OpenEmbedded and Yocto

This page provides the board agnostic instructions to get started with OpenEmbedded and the Yocto project on 96Boards platform.


This wiki is not an introduction on OpenEmbedded or Yocto Project. If you are not familiar with OpenEmbedded and the Yocto Project, it is very much recommended to read the appropriate documentation first. For example, you can start with:

In this wiki, we assume that the reader is familiar with basic concepts of OpenEmbedded.

The support for a dedicated board is available in the dedicated BSP Layer. These layers have been tested with OpenEmbedded Core layer, and are expected to work with any other standard layers and of course any OpenEmbedded based distributions.

OE Layers

Below are the list of OpenEmbedded layers used for 96Boards platform.

Layer Description
oe-core (Base layer) This is the main collaboration point when working on OpenEmbedded projects and is part of the core recipes. The goal of this layer is to have just enough recipes to build a basic system, this means keeping it as small as possible.
meta-rpb (Distro layer) This is a very small layer where the distro configurations live. Currently it houses both Reference Platform Build and Wayland Reference Platform Builds.
meta-oe This layer houses many useful, but sometimes unmaintained recipes. Since the reduction in recipes to the core, meta-oe was created for everything else. There are currently approximately 650 recipes in this layer.
meta-browser This layer holds the recipes for Firefox and Chromium. Both recipes require a lot of maintenance, because of this a seperate layer was created.
meta-qt5 This is a cross-platform toolkit.
meta-linaro This layer is used to get the Linaro toolchain.
meta-linaro-backports This is an experimental layer used to get newer versions into the build which were not part of the release.

In addition to the above layers, there are board specific layers present for each 96Boards CE boards:

  1. Dragonboard410c - meta-qcom BSP layer
  2. Hikey, HiKey960 - meta-96boards BSP layer

Package Dependencies

In order to successfully set up your build environment, you will need to install the following package dependencies.

Step 1: You will need git installed on your Linux host machine

$ sudo apt-get install git

Step 2: Visit the OpenEmbedded (Getting Started) wiki to see which distribution specific dependencies you will need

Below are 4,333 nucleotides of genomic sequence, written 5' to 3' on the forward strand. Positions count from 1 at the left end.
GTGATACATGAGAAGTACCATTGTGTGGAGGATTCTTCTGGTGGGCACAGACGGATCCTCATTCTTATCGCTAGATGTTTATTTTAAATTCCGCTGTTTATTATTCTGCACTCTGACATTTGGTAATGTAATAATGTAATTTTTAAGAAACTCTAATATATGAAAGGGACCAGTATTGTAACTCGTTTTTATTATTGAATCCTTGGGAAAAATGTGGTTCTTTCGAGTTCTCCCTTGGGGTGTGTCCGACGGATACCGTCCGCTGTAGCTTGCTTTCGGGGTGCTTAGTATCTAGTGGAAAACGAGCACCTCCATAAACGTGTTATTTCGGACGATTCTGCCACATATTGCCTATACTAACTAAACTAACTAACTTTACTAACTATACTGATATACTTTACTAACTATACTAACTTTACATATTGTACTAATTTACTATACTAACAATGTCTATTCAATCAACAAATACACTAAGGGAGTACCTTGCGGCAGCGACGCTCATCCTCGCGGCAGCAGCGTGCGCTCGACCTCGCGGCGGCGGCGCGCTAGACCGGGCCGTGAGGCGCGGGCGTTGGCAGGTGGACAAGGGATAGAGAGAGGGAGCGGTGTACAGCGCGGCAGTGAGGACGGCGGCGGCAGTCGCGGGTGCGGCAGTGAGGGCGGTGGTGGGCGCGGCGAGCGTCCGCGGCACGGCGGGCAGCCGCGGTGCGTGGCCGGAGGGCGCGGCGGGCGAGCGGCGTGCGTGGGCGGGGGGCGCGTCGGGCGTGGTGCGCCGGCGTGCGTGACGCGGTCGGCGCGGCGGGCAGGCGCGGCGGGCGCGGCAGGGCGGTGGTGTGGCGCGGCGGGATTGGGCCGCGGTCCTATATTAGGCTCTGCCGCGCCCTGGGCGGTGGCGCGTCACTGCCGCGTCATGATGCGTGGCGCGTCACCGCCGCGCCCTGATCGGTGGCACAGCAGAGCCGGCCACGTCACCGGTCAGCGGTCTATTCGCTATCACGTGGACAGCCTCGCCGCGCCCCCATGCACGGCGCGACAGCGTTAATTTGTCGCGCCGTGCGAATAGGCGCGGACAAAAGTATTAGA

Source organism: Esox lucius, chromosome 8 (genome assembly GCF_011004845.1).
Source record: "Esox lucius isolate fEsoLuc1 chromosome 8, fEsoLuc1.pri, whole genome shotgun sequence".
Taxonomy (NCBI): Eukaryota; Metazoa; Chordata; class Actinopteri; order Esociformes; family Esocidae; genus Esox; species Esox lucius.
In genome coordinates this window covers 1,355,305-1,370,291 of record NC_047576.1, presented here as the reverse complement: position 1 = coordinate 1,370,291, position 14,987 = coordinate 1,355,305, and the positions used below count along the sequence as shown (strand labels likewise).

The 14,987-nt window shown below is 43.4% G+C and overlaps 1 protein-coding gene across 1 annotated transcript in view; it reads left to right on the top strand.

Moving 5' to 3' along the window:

Step 3: Install 96Boards specific dependencies (Case specific)

Setting up the build environment will first search for whiptail, if it is not present then it will search for dialog. You only need one of the following packages to ensure your setup-environement runs correctly:

$ sudo apt-get install whiptail


$ sudo apt-get install dialog

Please Note: If you are running Ubuntu 16.04 you will need to add the following source to your /etc/apt/sources.list. deb xenial universe

Executing the following command will append the source to your sources.list file.

$ echo "deb xenial universe" | sudo tee -a /etc/apt/sources.list

All required dependencies should now be installed on your host environment, you are ready to begin your build environment setup.

Updating eMMC partitions and Bootloader

Before building the OE images, it is important to set up partition layout and flash the bootloader. Follow the below guides to setup eMMC partitions and update Bootloader for the corresponding boards:

  1. Dragonboard410c
  2. Dragonboard820c
  3. Hikey
  4. Hikey960

Setup the build environment

The BSPs layers can be used with any OE based distribution, such as Poky. The following instructions are provided to get started with OpenEmbedded Reference Software Platforms.

To manage the various git trees and the OpenEmbedded environment, a repo manifest is provided. If you do not have repo installed on your host machine, you first need to install it, using the following instructions (or similar):

$ mkdir -p ${HOME}/bin
$ curl > ${HOME}/bin/repo
$ chmod a+x ${HOME}/bin/repo
$ export PATH=${HOME}/bin:${PATH}

To initialize your build environment, you need to run: